Over­sight must be beefed up to curb spam SMS

China Daily (Hong Kong) - - COMMENT -

MANY SMART­PHONE USERS com­plain about re­ceiv­ing un­wanted mes­sages and that even af­ter they send or­ders back to block such junk mes­sages as in­structed, the junk mes­sages con­tinue. Le­gal Daily com­ments:

A woman in Chengdu, South­west China’s Sichuan prov­ince, com­plained that she re­ceived junk mes­sages af­ter buy­ing cof­fee from an au­to­matic dis­pens­ing ma­chine. The mes­sage said she could re­ply “T” to block more mes­sages in the fu­ture, but when she replied “T”, she re­ceived even more junk mes­sages.

That’s a com­mon prob­lem for many smart­phone users. Ac­cord­ing to re­ports, the tele­com com­pa­nies re­quire com­mer­cial mes­sage senders to in­clude a way for the re­cip­i­ents to block fu­ture mes­sages in their con­tent, so SMS spam senders in­clude such state­ments.

How­ever, tele­com com­pa­nies do not check whether the block­ing is ef­fec­tive. As a re­sult, many junk mes­sage senders in­clude false in­for­ma­tion to cheat users.

Data show that the num­ber of junk mes­sages Chi­nese users re­ceived in 2017 was slightly less than 10 bil­lion. Some tele­com de­fend­ers praise this by say­ing the num­ber is lower than the 70 bil­lion in 2012, when such mes­sages were at their peak, but the fact is 10 bil­lion is still a very big num­ber and shows the rights of smart­phone users are still be­ing vi­o­lated.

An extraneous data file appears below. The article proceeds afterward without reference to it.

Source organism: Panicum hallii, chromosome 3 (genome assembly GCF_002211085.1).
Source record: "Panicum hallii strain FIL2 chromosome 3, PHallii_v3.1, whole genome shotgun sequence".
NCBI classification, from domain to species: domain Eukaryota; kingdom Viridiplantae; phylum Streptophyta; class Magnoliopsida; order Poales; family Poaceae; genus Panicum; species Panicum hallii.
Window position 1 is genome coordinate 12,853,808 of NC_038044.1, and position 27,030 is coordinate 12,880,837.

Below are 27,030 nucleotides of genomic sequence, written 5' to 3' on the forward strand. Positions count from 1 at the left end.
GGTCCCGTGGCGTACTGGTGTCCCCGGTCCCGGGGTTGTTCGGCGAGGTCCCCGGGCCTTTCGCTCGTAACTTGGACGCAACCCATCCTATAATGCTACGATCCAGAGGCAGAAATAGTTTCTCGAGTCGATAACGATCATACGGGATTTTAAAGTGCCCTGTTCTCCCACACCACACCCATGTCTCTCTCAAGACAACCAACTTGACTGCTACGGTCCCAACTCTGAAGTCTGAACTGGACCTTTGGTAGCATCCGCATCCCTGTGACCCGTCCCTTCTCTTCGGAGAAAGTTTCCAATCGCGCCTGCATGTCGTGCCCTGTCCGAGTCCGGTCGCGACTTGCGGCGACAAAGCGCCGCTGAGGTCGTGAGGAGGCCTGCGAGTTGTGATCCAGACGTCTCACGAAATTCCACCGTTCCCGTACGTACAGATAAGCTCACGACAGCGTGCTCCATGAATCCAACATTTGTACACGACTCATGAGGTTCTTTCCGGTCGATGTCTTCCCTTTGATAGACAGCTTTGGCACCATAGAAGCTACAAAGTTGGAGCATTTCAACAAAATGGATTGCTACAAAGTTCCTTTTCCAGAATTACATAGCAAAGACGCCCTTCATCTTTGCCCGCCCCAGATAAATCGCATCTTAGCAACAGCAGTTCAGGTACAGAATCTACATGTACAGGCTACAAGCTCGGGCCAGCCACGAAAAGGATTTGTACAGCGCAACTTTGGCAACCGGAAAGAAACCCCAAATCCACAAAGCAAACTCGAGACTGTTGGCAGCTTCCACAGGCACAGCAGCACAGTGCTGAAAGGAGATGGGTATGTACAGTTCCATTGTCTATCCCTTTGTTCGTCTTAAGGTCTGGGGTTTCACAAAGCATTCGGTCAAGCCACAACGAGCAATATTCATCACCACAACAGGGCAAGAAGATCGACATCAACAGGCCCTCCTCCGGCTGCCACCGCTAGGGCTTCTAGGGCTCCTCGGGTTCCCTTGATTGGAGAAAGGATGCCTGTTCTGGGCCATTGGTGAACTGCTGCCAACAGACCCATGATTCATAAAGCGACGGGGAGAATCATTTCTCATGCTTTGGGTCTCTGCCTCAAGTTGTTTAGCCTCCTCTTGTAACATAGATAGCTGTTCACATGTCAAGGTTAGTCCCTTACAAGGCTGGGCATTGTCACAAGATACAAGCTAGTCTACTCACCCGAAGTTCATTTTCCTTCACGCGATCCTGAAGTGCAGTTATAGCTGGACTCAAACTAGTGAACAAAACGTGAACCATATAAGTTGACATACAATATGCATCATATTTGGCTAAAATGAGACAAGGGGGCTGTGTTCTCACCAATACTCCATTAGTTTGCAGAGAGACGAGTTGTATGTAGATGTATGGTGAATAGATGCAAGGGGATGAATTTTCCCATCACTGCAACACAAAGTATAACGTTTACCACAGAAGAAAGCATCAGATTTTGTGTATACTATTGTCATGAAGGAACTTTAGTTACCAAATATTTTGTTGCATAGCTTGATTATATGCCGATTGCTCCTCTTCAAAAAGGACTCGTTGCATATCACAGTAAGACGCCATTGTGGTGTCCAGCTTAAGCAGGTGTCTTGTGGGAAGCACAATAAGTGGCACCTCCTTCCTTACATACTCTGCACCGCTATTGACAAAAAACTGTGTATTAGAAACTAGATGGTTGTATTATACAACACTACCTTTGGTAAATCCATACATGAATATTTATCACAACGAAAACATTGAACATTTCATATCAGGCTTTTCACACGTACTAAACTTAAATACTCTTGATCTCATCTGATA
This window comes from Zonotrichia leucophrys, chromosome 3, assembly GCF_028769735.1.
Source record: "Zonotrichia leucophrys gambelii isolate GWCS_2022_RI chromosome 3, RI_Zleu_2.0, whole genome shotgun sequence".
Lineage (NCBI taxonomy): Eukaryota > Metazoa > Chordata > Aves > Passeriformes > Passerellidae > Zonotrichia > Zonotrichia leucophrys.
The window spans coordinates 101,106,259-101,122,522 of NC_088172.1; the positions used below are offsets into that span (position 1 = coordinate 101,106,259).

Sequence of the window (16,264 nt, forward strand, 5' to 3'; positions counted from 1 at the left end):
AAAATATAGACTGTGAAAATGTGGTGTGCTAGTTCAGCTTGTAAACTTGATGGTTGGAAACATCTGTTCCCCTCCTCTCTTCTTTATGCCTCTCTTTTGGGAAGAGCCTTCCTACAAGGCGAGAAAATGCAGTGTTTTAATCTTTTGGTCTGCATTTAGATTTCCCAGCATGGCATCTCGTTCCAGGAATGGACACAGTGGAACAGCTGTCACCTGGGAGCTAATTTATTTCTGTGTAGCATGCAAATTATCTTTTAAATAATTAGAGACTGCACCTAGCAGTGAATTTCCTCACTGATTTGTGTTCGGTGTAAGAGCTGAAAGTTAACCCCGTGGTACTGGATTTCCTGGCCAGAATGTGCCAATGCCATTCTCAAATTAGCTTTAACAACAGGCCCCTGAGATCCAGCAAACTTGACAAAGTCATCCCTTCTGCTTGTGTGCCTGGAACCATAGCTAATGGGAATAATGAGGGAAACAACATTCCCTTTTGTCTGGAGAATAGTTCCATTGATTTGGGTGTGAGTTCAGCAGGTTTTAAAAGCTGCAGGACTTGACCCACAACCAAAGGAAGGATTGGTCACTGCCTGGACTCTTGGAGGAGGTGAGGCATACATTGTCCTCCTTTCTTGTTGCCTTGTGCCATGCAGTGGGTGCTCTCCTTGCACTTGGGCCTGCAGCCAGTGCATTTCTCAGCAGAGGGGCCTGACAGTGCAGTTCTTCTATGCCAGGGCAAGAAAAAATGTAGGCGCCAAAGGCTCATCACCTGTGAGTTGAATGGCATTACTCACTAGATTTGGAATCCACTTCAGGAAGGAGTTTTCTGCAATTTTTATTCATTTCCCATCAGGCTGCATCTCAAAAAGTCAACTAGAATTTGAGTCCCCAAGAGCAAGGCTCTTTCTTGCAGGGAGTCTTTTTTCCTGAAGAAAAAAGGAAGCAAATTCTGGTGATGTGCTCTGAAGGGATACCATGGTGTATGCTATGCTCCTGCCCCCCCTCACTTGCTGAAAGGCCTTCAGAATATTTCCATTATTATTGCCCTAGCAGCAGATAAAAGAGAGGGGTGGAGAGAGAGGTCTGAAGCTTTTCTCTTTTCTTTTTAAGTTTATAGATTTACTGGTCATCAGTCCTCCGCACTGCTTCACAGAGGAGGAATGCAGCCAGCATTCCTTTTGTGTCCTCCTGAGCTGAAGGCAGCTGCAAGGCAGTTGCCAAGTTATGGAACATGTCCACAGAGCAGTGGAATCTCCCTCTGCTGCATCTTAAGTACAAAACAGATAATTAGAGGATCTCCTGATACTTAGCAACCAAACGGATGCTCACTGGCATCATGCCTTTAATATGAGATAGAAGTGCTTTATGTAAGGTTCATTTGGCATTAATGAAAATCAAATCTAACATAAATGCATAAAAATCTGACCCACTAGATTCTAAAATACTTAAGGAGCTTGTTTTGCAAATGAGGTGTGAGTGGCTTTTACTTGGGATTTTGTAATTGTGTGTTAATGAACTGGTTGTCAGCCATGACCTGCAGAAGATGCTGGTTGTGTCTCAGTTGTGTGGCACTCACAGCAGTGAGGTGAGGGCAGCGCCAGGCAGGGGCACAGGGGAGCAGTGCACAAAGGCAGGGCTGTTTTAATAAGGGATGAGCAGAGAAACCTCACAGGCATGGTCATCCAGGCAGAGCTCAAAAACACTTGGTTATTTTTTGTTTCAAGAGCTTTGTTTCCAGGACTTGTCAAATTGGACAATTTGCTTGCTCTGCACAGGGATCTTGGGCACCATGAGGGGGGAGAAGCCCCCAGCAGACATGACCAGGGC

In or­der to counter this, it is time the tele­com su­per­vi­sory depart­ments did their job by pun­ish­ing the il­le­gal junk mes­sage senders ac­cord­ing to the law.

Besides, some me­dia re­ports say tele­com com­pa­nies have prof­ited from the send­ing of junk mes­sages be­cause the il­le­gal senders must pay tele­com com­pa­nies to send junk mes­sages on such a scale. Only by cut­ting the profit chain can the rights of smart­phone users be pro­tected.

Some “ex­perts” also ad­vise smart­phone users to in­stall ap­pli­ca­tions to block junk mes­sages. That con­fuses the right with the duty. Smart­phone users have the right not to be dis­turbed, and it is not their duty to in­stall such ap­pli­ca­tions.

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